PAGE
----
A decade ago, chief information officers were kings.
“We were kings of the castle called a datacenter with a moat around us,” says Steve Zerby, Vice President and CIO, Owens Corning. “And all these years we thought the moat was there to keep people out. But in actuality, it kept us from getting out.”
But times have changed. With digital transformation, the position is more about enablement and the CIO is now becoming the chief connections officer.
The changing CIO role was the topic of a panel discussion entitled Leveraging Ecosystems – Partnering Inside And Outside For Success at TCS Summit 2019 North America in San Antonio, Texas. Chaired by Futurist and Corporate Strategist Nancy Giordano, panel members included Michael Brady, CIO, USAA, Anthony Roberts, Senior Vice President and Global CIO, Walgreens Boot Alliance, Mike Shadler, Senior Vice President and CIO, Pacific Life, and Steve Zerby, Vice President and CIO, Owens Corning
The evolving ecosystem
Increasingly blurred lines between businesses and their partners mean that interaction across ecosystems is crucial to success. From the perspective of CIOs and their teams, this means creating a frictionless infrastructure that allows for partnerships and feeds innovation. It means building IT systems that support and drive agility.
“Agility that started in IT has expanded into our businesses as a whole,” said Michael Brady. “We’re moving beyond waterfall delivery and ‘we’ll be back in a year’ to a faster, more responsive model.”
Location is becoming increasingly irrelevant and support is being drawn in from around the globe, bringing speed to businesses and expanding the network of potential customers.
For Brady, this greater operational efficiency is a precursor to scale. Added to this, machine learning and AI frees up and augments human workers, providing businesses with further opportunities to leverage.
This means that being big isn’t always being the best – finding a partner to scale with is increasingly becoming a better alternative.
And as Anthony Roberts, SVP and Global CIO, Walgreens Boot Alliance explained, these ecosystems need to be built and supported to drive innovation from within. The architecture of businesses needs to allow for agility and ideation, with partners working together seamlessly at the core.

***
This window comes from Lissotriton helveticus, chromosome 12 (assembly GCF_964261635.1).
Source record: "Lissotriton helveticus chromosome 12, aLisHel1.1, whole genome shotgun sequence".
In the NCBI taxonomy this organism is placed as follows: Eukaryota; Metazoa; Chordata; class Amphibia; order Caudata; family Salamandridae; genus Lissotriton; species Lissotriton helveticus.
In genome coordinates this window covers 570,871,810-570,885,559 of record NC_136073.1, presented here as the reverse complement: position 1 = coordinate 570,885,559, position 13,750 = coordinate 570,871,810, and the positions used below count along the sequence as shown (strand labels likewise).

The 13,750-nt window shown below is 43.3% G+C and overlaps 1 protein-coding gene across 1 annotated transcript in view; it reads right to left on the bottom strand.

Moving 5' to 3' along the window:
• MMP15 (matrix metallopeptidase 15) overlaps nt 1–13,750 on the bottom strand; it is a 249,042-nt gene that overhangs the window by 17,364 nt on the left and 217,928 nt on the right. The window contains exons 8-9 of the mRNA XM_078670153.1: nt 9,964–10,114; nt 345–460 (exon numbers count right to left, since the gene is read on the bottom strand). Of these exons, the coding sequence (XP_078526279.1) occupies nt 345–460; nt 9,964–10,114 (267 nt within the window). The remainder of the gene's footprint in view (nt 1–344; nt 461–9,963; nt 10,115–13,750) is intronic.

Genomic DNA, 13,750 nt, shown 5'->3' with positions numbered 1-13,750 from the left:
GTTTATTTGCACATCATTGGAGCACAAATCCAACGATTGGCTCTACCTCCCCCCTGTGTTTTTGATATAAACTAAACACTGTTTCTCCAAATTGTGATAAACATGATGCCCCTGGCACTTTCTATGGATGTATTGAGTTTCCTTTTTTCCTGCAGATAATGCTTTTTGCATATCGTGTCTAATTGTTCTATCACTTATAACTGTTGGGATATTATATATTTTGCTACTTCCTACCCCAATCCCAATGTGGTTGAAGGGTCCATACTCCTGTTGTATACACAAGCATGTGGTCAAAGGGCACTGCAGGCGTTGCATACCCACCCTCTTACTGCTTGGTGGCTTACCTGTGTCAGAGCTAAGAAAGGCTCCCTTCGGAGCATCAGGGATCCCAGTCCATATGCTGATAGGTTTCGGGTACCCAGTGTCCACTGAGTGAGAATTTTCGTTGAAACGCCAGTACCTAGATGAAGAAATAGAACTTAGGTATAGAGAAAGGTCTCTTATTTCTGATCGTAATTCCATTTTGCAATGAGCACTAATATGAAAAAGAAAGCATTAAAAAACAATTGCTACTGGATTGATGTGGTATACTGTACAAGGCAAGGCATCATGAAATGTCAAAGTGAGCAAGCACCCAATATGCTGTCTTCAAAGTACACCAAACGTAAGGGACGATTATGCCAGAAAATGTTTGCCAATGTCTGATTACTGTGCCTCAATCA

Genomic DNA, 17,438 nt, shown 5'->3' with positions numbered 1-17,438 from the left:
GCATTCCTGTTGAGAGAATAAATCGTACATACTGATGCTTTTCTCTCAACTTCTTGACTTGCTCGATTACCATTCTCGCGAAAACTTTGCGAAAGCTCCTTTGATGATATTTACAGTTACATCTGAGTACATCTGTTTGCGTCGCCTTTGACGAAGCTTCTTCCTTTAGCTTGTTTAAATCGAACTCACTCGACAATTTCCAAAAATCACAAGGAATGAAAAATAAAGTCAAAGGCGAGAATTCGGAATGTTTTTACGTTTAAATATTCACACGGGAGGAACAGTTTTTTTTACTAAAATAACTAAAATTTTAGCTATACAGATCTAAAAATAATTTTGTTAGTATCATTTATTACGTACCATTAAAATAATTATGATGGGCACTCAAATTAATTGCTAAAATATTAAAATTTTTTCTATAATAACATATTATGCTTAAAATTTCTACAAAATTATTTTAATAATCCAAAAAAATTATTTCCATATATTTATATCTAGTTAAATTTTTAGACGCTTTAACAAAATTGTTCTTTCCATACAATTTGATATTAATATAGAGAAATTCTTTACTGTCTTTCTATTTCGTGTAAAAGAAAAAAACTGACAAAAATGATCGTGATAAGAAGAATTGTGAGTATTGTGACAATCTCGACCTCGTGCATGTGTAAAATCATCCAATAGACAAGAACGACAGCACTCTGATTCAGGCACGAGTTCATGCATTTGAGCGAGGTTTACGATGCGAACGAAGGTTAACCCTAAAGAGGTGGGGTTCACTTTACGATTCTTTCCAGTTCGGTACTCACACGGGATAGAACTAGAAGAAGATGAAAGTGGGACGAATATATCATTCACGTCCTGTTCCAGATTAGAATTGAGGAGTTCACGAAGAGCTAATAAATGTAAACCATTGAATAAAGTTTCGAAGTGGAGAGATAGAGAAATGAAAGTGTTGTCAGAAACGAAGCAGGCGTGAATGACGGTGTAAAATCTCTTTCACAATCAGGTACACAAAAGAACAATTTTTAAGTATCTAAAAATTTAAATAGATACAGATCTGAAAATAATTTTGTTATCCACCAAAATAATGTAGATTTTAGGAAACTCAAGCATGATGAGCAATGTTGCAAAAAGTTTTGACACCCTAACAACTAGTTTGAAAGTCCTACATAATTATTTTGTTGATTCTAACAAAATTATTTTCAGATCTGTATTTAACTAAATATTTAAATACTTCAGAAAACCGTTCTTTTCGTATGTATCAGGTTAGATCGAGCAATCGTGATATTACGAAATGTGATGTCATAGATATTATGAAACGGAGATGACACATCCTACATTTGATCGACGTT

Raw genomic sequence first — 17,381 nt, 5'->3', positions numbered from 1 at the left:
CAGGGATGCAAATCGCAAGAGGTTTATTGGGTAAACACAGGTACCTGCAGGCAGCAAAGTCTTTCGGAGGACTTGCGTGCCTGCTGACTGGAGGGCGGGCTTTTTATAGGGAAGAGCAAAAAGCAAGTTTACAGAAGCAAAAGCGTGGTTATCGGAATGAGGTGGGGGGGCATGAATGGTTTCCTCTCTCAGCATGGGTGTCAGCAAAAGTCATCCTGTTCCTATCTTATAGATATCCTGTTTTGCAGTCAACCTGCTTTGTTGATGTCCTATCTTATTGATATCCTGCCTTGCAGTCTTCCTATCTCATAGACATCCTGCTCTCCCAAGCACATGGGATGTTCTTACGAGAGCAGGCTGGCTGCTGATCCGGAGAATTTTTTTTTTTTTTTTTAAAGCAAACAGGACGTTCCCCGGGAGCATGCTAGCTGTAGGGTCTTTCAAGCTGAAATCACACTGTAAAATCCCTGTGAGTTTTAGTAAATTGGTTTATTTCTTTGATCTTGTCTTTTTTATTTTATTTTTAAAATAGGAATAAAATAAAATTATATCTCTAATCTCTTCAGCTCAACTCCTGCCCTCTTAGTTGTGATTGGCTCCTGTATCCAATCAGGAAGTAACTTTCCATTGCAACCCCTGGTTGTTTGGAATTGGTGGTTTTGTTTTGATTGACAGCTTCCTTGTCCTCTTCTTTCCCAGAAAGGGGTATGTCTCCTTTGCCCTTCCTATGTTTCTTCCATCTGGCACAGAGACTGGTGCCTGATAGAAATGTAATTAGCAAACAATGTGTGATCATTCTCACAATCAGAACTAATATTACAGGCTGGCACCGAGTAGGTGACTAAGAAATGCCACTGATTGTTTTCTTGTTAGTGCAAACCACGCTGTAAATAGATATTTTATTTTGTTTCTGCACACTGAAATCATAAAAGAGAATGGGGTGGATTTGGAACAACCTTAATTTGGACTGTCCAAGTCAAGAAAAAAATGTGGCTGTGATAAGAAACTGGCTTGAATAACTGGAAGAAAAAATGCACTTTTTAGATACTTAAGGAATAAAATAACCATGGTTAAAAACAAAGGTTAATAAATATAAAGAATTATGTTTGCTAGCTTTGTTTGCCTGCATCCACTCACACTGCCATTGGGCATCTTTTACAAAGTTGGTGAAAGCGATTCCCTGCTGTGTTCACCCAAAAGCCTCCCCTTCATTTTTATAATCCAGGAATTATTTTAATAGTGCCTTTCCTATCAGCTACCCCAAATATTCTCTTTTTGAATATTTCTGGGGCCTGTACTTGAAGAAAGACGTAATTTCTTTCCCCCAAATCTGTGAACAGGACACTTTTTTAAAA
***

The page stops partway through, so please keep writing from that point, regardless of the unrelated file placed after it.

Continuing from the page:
Where competitors become partners
As Mike Shadler explained, his business is a ‘solution manufacturer’: it needs to partner with its distributors in order to deliver. This means creating a structure where businesses and partners can operate as if they were one and the same.
“We are moving to a world where we leverage a broad people ecosystem. And the power of that is immense. As any company you must focus on your core competency,” he said, and that means working alongside your partners and leaning on their expertise.
“You have to find a way to integrate yourself into an ecosystem of people that spans the world and brings the right talent to what you are trying to do. So that can mean that we not only do traditional service provider infrastructure, but also architectural design and agile coaching and development.”
The changing role
Many aspects of the modern CIO’s role didn’t exist until recently. And often larger businesses may find they may have multiple people that function as de facto CIOs in the old sense of the role, when it was more technically focused.
But the fluidity and connectivity required from the role doesn’t mean there are no boundaries. There must be discipline in the organization – and CIOs need to provide the framework. Alongside freedom, there needs to be architecture.
“The tectonic plates of technology are really driving some fundamental changes. When we look back, it won’t be Trump, it won’t be China, it will be the changes in technology that are leading to really different ways in which society is going to evolve,” said Roberts.
“CIOs are no longer prisoners of that moat, castle and scarce resources: now is their time,” said Zerby.